Progressives salute martyrs, living heroes of armed struggle

(Photo courtesy of Renato Reyes Jr)
(Photo courtesy of Renato Reyes Jr)

“Apatnapu’t walo, at di matalo-talo.”


MANILA – Admiration, joy and pride flowed as progressives here yesterday honoured their comrades who led lives fully lived, waging “the highest form of struggle” — in the armed revolution, which after almost five decades stands undefeated and growing amid the country’s worsening poverty and crisis.

Timed on the 48th founding anniversary of the New People’s Army (NPA) on March 29, various progressive groups gathered at the Bantayog ng mga Bayani (Monument of Heroes) in Quezon City, to give the “highest tribute” not just for the fallen, but for all those currently waging armed struggle in the countryside, whose ultimate victory, they say, will usher in the long-desired genuine change in the country.

“We have chosen this occasion – one that will be held every year – to remember the martyrs of the Marcos Dictatorship, so that the younger generation may learn well and be inspired to emulate their example,” said Renato Reyes Jr, Bagong Alyansang Makabayan (Bayan) secretary general.

At Bantayog ng mga Bayani stands a granite wall inscribed with names of those who fought the Marcos Dictatorship. “Many of those names are members of the NPA, the Communist Party of the Philippines, and the National Democratic Front,” Reyes said, adding that countless other revolutionaries died in the struggle against the succeeding regimes.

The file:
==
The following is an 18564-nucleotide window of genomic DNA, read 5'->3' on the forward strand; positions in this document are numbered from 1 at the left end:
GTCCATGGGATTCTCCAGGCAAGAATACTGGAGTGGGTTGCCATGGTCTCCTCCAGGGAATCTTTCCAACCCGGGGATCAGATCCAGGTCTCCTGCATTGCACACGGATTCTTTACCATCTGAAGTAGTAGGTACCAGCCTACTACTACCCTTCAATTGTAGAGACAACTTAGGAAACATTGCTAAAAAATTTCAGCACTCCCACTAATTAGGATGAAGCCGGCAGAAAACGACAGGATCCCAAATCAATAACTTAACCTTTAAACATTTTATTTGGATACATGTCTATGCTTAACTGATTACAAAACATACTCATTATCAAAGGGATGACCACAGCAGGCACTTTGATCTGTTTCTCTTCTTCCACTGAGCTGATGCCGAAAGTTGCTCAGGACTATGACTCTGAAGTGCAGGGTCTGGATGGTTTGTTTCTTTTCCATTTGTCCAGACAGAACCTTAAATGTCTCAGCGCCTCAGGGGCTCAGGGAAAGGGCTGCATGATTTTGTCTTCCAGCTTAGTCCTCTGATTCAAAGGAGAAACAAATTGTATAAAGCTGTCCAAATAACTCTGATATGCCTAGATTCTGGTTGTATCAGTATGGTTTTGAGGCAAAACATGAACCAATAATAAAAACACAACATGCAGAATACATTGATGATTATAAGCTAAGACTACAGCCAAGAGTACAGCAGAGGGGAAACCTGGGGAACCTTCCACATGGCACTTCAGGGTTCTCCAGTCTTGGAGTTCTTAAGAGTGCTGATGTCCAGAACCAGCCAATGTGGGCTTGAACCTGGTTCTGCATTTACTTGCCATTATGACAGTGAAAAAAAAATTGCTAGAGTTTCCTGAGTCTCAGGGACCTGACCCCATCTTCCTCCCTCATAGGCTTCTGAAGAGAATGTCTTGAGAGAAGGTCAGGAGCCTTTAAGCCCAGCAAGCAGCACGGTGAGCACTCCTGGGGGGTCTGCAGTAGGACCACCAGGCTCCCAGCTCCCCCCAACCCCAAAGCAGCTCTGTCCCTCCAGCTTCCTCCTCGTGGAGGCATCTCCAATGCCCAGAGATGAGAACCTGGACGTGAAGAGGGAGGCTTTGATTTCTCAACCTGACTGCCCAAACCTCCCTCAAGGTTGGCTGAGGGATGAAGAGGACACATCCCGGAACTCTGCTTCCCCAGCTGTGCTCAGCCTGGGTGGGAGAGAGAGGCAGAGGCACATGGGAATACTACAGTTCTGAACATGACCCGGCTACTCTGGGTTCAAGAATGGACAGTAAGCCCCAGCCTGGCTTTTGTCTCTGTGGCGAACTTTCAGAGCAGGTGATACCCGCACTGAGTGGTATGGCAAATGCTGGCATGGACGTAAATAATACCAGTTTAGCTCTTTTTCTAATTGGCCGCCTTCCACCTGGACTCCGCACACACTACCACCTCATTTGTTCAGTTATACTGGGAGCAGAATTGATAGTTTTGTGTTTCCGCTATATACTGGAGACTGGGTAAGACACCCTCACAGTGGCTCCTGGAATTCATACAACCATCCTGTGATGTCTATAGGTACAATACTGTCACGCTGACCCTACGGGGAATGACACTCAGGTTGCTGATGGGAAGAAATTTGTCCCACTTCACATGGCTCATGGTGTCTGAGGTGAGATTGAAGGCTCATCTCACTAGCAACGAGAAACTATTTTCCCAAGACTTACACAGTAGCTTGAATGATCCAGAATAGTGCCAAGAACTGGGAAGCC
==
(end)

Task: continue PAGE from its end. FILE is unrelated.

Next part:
The tribute to revolutionary heroes was also a celebration of the cause they served, of the victories and heights it has reached, and a tribute to their ranks, as the band Pangayaw described in a song: “Susulong, dadaluyong, kakalat, lalaganap… magtatagumpay (Advancing, surging, spreading, widening…winning).”

Proud families

Many of the martyred NPAs were youths who were recruited in sectoral and community organizations, became organizers and leaders. They eventually sought a more dangerous life and gave “the ultimate sacrifice” as guerrillas in the countryside, waging the primary form of struggle of the national democratic revolution.

Families brimmed with pride and honour as they spoke of their loved ones and their love for the country and the people.

“Ipinagmamalaki namin kahit kanino, na ang anak ko ay isang NPA, dahil ang NPA ay hindi masama, dahil ang NPA ay nagmamalasakit sa kapwa tao, sa mahihirap, sa inaapi na di pinapahalagahan ng gobyerno natin (We can proudly tell anyone that my son was an NPA, because the NPA cares for others, the poor and oppressed who are disregarded by government),” said Edna Gumban, whose son Wendell, a graduate of the University of the Philippines (UP) was slain in Mindanao last year.